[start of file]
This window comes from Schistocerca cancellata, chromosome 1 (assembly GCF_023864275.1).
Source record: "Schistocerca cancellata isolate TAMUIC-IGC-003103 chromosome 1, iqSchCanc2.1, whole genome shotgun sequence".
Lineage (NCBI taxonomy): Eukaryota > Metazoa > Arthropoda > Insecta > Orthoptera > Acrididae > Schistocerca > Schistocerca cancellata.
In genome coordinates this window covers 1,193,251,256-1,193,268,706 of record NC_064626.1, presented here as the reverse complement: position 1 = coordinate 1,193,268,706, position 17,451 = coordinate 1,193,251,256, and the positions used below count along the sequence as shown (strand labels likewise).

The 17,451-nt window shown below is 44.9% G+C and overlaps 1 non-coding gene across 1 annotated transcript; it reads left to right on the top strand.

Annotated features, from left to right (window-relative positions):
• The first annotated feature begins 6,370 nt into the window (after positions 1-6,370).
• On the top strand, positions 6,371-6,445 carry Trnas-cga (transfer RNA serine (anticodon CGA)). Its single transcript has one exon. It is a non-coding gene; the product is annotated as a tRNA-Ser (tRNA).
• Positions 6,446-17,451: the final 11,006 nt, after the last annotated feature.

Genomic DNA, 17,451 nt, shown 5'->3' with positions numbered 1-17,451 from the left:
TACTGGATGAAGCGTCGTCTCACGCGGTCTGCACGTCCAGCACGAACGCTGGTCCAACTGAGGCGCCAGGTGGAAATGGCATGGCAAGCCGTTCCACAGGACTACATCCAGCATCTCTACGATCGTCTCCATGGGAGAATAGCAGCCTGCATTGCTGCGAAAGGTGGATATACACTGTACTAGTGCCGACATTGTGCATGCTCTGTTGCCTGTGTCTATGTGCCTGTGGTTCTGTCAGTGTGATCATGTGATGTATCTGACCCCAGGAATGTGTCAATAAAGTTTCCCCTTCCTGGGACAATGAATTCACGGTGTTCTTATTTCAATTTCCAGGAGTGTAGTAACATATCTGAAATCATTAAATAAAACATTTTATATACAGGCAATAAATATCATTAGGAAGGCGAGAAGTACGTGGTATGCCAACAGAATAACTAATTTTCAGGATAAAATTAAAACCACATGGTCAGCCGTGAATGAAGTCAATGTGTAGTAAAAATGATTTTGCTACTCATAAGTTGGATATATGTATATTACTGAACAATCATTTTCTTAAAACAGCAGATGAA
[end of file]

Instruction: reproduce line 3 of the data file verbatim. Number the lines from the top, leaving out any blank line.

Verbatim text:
Lineage (NCBI taxonomy): Eukaryota > Metazoa > Arthropoda > Insecta > Orthoptera > Acrididae > Schistocerca > Schistocerca cancellata.